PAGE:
All creatures, simple to complex, have a limited level of understanding about this world. It is those limitations which make their life bearable, given the manifestation of their form. A dog cannot conceptualize much beyond his immediate environs; the hand of his master caressing his head, the full bowl of food, the warmth of the hearth upon which he lies. To have knowledge beyond that, of the atrocities which exist beyond his ken, would make his life one long terror. A dog is not equipped to cope with such knowings.
Conversely, this same limitation of understanding is a blessing to the dog afflicted by a cruel owner. To know of a better life, to be able to see and understand it and to know it exists, while daily experiencing the inhuman treatment of a heartless master --- that understanding, too, would make the poor mastiff's life even more of an unendurable hell. His ignorance protects him from even greater pain.
Man is no exception to this rule. The limitations of our insight befit our admittedly extraordinary ability to manipulate the world around us. From stone, sand and water, we create objects to extend our knowledge and presence to realms once unimaginable. Nonetheless, our understanding of the universe remains constrained by fetters we cannot see. They are so hidden that, like the dog, we don't even know that they are there.
To attempt to step over these boundaries is to dance toe-to-toe with madness. Those that can expand their horizons and absorb the chaos and heartbreak of fuller understanding yet retain their humanity are few and far between.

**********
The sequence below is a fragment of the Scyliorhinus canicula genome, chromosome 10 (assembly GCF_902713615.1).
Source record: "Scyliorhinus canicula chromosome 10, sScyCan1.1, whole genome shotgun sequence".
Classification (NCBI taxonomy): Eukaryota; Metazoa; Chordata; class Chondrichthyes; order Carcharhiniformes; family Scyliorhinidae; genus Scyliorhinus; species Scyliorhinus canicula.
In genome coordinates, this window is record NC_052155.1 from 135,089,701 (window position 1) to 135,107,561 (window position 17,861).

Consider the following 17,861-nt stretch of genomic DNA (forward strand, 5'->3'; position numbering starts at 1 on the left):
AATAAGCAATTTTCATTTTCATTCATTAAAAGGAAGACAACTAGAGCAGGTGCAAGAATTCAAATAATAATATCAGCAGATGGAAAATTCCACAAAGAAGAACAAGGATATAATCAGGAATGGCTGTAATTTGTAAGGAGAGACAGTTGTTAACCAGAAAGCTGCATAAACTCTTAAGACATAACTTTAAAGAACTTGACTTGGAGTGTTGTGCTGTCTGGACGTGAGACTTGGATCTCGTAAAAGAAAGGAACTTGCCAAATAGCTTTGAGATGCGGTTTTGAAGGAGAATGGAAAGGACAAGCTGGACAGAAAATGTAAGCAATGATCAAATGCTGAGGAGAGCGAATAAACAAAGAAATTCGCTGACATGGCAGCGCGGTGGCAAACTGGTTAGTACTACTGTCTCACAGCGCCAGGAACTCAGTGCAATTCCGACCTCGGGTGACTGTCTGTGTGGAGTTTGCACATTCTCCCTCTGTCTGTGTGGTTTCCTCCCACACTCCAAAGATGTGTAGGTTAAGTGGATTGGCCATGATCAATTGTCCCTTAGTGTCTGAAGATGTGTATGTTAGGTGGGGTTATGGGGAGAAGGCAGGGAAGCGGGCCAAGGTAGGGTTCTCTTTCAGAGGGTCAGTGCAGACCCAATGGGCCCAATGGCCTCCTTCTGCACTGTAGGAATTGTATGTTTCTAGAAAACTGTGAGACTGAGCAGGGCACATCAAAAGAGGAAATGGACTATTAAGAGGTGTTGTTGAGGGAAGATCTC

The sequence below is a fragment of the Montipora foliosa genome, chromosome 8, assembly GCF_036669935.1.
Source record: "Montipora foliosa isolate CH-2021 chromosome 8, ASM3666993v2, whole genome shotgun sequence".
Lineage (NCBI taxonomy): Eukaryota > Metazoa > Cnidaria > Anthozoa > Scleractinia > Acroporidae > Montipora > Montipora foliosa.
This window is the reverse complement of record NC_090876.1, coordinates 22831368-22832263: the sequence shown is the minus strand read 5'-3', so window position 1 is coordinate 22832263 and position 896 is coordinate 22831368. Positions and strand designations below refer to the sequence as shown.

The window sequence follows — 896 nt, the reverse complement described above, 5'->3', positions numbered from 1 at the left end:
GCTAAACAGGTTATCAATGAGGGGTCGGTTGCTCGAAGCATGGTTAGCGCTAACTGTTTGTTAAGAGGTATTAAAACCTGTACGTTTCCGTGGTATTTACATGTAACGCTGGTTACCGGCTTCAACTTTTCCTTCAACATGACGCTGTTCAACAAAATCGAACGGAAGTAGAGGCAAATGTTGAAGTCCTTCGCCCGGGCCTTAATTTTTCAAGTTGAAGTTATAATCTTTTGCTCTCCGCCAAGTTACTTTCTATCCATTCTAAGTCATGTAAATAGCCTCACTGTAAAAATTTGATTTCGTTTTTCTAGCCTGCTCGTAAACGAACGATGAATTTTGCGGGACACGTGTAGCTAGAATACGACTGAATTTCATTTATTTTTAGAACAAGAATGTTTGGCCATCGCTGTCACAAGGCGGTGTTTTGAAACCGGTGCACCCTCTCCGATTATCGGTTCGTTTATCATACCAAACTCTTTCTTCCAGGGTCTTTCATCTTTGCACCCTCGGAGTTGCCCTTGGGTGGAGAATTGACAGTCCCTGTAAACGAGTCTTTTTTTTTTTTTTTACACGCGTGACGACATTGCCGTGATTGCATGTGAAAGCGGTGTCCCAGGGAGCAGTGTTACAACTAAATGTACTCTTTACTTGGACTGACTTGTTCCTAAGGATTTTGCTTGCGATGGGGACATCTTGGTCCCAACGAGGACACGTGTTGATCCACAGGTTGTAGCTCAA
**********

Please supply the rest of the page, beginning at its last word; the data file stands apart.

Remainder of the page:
But from time to time, it does happen. And what then?
They return to us with their greater knowledge, and we immediately re-encumber them with the handcuffs of our own sad vision. We give them a name — Christ, Buddha, Moses — and anneal their message of dangerous freedom into a form which, by making it comprehensible, strips it of its meaning. The next thing you know, we are baptising, circumcising or prostrating in the pursuit of a reflection of the moon on a pool of water.
Knowledge becomes dogma, perception becomes ritual and teaching becomes liturgy, because we find no way to fit the larger picture into our smaller box.
However, if we discard the playthings of the ignorant worldlings that we are and look at the messages that these teachers have brought back, there are, as others have pointed out, universal truths that stand what we believe to be true on its head.
- Less is more.
- There is no I, only we.
- Belief is the fundamental act of our existence.
These spiritual truths are no less valuable from the perspective of health. How often have I suggested to a patient that they are partaking too much of a good thing, whether that thing is pizza or pantothenic acid? How many hours have I spent explaining that the very microbes that live inside of us are not only critical for our digestive health, but also our immune health and our mental health, and that without our microbial friends or each other, we would die? How often has a patient improved solely because they have confidence in the doctor treating them?
We truly create our health, and the health of the world around us, by our thoughts and our actions. Chronic diseases in particular are susceptible to the metaphysical, and it is here that the future of chronic disease treatment lies.
We have such good tools to create vibrant, healthy selves. But using them means dropping our attachments, and facing the veil of our unknowns without fear or desire. Though the path has been trod, it is a hard path to follow. And you don't have to win to succeed.
Just take a step. And breathe.